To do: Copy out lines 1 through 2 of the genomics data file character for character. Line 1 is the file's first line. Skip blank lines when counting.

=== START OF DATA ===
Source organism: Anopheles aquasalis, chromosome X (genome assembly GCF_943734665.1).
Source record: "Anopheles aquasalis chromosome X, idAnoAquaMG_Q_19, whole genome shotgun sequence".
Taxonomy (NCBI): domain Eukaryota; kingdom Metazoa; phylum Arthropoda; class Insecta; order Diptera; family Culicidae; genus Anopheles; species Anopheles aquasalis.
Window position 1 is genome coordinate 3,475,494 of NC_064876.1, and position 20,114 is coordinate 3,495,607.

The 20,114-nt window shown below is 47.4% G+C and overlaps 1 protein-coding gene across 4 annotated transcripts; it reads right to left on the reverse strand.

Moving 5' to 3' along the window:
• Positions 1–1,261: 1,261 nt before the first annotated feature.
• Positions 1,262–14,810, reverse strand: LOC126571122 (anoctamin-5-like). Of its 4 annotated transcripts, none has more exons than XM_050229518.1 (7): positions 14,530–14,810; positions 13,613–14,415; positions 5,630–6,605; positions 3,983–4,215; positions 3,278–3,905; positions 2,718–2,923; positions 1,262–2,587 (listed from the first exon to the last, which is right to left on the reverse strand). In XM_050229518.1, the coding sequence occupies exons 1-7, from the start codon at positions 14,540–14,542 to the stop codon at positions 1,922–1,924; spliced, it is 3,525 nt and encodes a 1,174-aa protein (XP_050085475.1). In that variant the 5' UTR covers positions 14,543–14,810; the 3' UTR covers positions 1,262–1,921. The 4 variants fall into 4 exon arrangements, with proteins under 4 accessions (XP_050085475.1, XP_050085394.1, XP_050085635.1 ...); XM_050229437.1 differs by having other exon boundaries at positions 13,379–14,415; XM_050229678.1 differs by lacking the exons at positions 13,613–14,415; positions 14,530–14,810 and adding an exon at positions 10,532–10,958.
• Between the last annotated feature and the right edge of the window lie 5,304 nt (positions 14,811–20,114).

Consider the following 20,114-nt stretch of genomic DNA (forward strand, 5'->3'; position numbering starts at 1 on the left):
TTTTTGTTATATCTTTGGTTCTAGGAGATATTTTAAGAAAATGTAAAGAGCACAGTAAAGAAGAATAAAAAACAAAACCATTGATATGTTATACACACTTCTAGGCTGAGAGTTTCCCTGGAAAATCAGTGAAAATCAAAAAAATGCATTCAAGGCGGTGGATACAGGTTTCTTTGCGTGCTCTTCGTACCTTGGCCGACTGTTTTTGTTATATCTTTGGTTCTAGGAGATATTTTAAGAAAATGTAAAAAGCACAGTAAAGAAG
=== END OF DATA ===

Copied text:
Source organism: Anopheles aquasalis, chromosome X (genome assembly GCF_943734665.1).
Source record: "Anopheles aquasalis chromosome X, idAnoAquaMG_Q_19, whole genome shotgun sequence".